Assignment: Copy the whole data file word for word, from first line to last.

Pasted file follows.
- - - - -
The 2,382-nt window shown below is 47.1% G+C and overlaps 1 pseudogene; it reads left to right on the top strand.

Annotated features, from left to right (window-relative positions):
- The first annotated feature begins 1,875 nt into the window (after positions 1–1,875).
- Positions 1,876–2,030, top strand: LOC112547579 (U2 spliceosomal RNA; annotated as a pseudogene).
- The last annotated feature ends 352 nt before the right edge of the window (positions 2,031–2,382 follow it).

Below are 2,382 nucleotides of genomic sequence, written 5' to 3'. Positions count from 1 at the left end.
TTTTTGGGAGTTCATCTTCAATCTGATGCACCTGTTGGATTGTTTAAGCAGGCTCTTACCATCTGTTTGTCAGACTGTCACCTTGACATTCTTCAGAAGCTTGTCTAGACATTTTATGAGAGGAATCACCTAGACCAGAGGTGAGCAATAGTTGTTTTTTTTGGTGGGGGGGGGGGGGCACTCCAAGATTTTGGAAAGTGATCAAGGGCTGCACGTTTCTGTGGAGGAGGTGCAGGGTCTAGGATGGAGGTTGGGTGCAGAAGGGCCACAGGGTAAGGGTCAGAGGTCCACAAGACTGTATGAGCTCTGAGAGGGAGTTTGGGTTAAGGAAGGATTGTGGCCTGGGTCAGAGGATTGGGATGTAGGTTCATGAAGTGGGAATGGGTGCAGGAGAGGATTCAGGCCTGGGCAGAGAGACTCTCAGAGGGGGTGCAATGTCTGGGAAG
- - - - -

The 2,382-nt window shown below is 47.1% G+C and overlaps 1 pseudogene; it reads left to right on the top strand.

Annotated features, from left to right (window-relative positions):
- The first annotated feature begins 1,875 nt into the window (after positions 1–1,875).
- Positions 1,876–2,030, top strand: LOC112547579 (U2 spliceosomal RNA; annotated as a pseudogene).
- The last annotated feature ends 352 nt before the right edge of the window (positions 2,031–2,382 follow it).

Below are 2,382 nucleotides of genomic sequence, written 5' to 3'. Positions count from 1 at the left end.
TTTTTGGGAGTTCATCTTCAATCTGATGCACCTGTTGGATTGTTTAAGCAGGCTCTTACCATCTGTTTGTCAGACTGTCACCTTGACATTCTTCAGAAGCTTGTCTAGACATTTTATGAGAGGAATCACCTAGACCAGAGGTGAGCAATAGTTGTTTTTTTTGGTGGGGGGGGGGGGGCACTCCAAGATTTTGGAAAGTGATCAAGGGCTGCACGTTTCTGTGGAGGAGGTGCAGGGTCTAGGATGGAGGTTGGGTGCAGAAGGGCCACAGGGTAAGGGTCAGAGGTCCACAAGACTGTATGAGCTCTGAGAGGGAGTTTGGGTTAAGGAAGGATTGTGGCCTGGGTCAGAGGATTGGGATGTAGGTTCATGAAGTGGGAATGGGTGCAGGAGAGGATTCAGGCCTGGGCAGAGAGACTCTCAGAGGGGGTGCAATGTCTGGGAAG